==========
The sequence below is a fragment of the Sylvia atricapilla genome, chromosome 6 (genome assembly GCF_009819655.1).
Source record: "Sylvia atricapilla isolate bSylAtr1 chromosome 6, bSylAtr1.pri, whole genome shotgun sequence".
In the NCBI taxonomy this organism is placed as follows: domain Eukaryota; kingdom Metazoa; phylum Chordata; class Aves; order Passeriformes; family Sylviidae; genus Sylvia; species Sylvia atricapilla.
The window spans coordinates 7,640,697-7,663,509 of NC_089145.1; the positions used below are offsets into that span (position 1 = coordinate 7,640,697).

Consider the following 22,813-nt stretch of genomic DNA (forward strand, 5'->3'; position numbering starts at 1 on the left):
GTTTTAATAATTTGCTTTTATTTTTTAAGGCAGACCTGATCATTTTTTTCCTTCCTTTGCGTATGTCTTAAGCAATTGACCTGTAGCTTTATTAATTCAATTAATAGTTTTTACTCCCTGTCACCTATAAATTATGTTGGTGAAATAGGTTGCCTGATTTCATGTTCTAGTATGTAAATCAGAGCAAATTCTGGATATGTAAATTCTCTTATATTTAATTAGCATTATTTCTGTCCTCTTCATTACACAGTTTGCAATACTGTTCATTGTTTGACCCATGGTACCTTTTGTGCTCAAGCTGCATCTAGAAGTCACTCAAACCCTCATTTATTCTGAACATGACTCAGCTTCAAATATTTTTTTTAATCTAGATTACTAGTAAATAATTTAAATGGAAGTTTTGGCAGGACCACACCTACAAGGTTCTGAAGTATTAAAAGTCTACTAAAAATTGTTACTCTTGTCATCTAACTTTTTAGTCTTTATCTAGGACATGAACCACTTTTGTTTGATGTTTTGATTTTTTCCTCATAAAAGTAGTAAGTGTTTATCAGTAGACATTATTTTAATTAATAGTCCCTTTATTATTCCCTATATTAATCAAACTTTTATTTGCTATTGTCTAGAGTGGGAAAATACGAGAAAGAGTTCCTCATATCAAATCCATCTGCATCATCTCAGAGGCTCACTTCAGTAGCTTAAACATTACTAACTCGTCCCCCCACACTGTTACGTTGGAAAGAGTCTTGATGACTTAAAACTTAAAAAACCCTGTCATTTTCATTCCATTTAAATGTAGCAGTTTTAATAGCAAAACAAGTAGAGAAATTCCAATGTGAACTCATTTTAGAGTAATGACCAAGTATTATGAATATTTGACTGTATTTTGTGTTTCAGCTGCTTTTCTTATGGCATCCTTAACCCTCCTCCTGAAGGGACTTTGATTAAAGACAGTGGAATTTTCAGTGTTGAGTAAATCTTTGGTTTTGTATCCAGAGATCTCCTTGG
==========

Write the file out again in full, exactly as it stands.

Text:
The sequence below is a fragment of the Sylvia atricapilla genome, chromosome 6 (genome assembly GCF_009819655.1).
Source record: "Sylvia atricapilla isolate bSylAtr1 chromosome 6, bSylAtr1.pri, whole genome shotgun sequence".
In the NCBI taxonomy this organism is placed as follows: domain Eukaryota; kingdom Metazoa; phylum Chordata; class Aves; order Passeriformes; family Sylviidae; genus Sylvia; species Sylvia atricapilla.
The window spans coordinates 7,640,697-7,663,509 of NC_089145.1; the positions used below are offsets into that span (position 1 = coordinate 7,640,697).

Consider the following 22,813-nt stretch of genomic DNA (forward strand, 5'->3'; position numbering starts at 1 on the left):
GTTTTAATAATTTGCTTTTATTTTTTAAGGCAGACCTGATCATTTTTTTCCTTCCTTTGCGTATGTCTTAAGCAATTGACCTGTAGCTTTATTAATTCAATTAATAGTTTTTACTCCCTGTCACCTATAAATTATGTTGGTGAAATAGGTTGCCTGATTTCATGTTCTAGTATGTAAATCAGAGCAAATTCTGGATATGTAAATTCTCTTATATTTAATTAGCATTATTTCTGTCCTCTTCATTACACAGTTTGCAATACTGTTCATTGTTTGACCCATGGTACCTTTTGTGCTCAAGCTGCATCTAGAAGTCACTCAAACCCTCATTTATTCTGAACATGACTCAGCTTCAAATATTTTTTTTAATCTAGATTACTAGTAAATAATTTAAATGGAAGTTTTGGCAGGACCACACCTACAAGGTTCTGAAGTATTAAAAGTCTACTAAAAATTGTTACTCTTGTCATCTAACTTTTTAGTCTTTATCTAGGACATGAACCACTTTTGTTTGATGTTTTGATTTTTTCCTCATAAAAGTAGTAAGTGTTTATCAGTAGACATTATTTTAATTAATAGTCCCTTTATTATTCCCTATATTAATCAAACTTTTATTTGCTATTGTCTAGAGTGGGAAAATACGAGAAAGAGTTCCTCATATCAAATCCATCTGCATCATCTCAGAGGCTCACTTCAGTAGCTTAAACATTACTAACTCGTCCCCCCACACTGTTACGTTGGAAAGAGTCTTGATGACTTAAAACTTAAAAAACCCTGTCATTTTCATTCCATTTAAATGTAGCAGTTTTAATAGCAAAACAAGTAGAGAAATTCCAATGTGAACTCATTTTAGAGTAATGACCAAGTATTATGAATATTTGACTGTATTTTGTGTTTCAGCTGCTTTTCTTATGGCATCCTTAACCCTCCTCCTGAAGGGACTTTGATTAAAGACAGTGGAATTTTCAGTGTTGAGTAAATCTTTGGTTTTGTATCCAGAGATCTCCTTGG